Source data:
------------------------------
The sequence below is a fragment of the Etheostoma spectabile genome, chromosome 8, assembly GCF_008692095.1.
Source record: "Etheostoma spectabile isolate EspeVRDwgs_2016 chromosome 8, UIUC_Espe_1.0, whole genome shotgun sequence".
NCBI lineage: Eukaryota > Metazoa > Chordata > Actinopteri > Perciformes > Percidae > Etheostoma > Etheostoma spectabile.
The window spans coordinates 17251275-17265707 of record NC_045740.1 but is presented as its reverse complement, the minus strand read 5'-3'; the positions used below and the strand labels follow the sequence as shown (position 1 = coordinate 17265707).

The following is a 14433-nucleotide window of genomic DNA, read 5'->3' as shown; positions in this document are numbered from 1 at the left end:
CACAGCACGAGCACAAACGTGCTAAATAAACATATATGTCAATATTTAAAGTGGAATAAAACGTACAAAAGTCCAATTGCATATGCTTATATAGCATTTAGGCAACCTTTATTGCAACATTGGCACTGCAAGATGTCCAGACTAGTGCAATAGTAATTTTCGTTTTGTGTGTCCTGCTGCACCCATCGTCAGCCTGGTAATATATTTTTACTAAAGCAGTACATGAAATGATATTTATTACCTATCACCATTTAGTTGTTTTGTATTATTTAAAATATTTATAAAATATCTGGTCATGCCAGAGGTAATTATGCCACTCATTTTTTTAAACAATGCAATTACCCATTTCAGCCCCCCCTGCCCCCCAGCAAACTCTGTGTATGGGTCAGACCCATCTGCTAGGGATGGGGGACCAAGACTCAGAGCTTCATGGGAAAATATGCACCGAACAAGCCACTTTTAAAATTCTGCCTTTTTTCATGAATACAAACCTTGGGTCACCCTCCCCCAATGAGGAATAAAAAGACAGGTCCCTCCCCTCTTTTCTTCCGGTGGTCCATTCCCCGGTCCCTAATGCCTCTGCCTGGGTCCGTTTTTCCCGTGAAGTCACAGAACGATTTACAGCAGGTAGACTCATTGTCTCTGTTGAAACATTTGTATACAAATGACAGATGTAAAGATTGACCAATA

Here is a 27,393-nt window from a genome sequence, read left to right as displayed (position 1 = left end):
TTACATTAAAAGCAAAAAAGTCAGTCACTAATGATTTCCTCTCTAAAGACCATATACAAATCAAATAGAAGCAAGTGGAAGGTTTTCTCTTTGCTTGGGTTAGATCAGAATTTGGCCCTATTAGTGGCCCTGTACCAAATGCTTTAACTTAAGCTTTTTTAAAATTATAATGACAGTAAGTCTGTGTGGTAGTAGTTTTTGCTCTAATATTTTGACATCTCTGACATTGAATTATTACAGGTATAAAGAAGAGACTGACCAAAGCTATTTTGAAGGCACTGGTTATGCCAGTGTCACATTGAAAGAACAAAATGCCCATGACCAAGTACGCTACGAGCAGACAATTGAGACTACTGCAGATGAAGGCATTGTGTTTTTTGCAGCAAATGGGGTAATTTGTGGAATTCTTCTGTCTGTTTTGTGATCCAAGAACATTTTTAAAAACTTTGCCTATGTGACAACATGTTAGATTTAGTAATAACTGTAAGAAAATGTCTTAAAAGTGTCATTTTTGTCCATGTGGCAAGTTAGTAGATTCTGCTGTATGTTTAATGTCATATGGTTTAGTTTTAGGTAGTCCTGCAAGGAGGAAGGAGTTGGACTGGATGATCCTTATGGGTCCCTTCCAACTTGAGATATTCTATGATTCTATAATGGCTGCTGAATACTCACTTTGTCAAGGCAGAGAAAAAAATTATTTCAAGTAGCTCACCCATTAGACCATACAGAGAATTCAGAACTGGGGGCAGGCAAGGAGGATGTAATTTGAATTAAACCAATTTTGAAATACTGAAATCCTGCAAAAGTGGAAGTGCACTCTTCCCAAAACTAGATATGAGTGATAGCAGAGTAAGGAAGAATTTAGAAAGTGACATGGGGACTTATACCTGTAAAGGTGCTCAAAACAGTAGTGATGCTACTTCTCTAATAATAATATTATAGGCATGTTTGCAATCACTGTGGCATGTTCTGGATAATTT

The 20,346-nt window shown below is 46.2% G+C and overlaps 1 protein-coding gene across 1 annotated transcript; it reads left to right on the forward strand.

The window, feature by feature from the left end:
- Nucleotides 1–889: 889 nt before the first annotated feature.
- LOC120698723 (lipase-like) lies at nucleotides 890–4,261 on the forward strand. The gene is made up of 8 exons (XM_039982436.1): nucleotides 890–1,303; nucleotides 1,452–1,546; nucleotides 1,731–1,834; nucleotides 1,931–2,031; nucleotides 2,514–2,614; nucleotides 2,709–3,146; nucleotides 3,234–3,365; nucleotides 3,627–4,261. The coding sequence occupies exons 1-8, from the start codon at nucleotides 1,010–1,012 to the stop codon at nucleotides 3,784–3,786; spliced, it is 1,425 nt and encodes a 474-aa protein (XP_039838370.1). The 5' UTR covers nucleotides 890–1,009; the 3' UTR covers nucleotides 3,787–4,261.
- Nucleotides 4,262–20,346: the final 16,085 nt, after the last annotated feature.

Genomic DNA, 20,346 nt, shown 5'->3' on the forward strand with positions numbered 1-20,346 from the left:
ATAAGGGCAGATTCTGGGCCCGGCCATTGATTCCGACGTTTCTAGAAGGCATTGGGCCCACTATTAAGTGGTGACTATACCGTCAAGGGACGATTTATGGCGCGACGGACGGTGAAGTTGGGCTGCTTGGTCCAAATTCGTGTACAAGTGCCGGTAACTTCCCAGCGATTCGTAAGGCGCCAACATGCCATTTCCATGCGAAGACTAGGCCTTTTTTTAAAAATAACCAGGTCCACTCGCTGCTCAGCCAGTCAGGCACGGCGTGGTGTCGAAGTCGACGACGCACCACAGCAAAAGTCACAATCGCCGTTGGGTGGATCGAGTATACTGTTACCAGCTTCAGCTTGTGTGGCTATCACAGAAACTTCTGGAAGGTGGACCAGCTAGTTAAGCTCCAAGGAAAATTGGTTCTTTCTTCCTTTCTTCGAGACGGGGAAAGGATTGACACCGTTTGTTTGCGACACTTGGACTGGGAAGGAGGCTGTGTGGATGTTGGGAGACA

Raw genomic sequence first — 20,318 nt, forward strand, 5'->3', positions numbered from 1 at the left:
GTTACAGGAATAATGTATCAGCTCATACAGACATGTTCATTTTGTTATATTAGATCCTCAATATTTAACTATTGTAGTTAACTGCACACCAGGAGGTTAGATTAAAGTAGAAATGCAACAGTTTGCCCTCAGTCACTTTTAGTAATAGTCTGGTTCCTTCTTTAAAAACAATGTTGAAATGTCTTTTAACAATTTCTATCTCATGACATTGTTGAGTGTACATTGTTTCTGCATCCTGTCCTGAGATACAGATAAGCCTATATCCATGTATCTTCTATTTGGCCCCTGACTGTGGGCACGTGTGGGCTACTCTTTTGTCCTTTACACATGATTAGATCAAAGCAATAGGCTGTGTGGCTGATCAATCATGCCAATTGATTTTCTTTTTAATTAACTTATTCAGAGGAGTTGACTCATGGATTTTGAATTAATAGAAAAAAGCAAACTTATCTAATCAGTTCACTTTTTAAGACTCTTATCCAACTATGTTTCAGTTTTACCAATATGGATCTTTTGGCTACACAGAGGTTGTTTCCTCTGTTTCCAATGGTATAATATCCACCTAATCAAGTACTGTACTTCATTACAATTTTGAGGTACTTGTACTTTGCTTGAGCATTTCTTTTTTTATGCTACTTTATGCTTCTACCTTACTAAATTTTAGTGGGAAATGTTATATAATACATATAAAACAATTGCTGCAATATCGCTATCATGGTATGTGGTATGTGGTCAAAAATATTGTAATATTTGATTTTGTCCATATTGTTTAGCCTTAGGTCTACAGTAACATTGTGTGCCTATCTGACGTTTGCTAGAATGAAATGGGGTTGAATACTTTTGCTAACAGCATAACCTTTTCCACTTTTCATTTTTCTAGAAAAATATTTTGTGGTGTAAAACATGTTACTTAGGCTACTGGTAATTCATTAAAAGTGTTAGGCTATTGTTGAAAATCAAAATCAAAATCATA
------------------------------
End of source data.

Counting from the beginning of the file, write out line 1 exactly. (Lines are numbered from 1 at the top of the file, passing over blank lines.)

The sequence below is a fragment of the Etheostoma spectabile genome, chromosome 8, assembly GCF_008692095.1.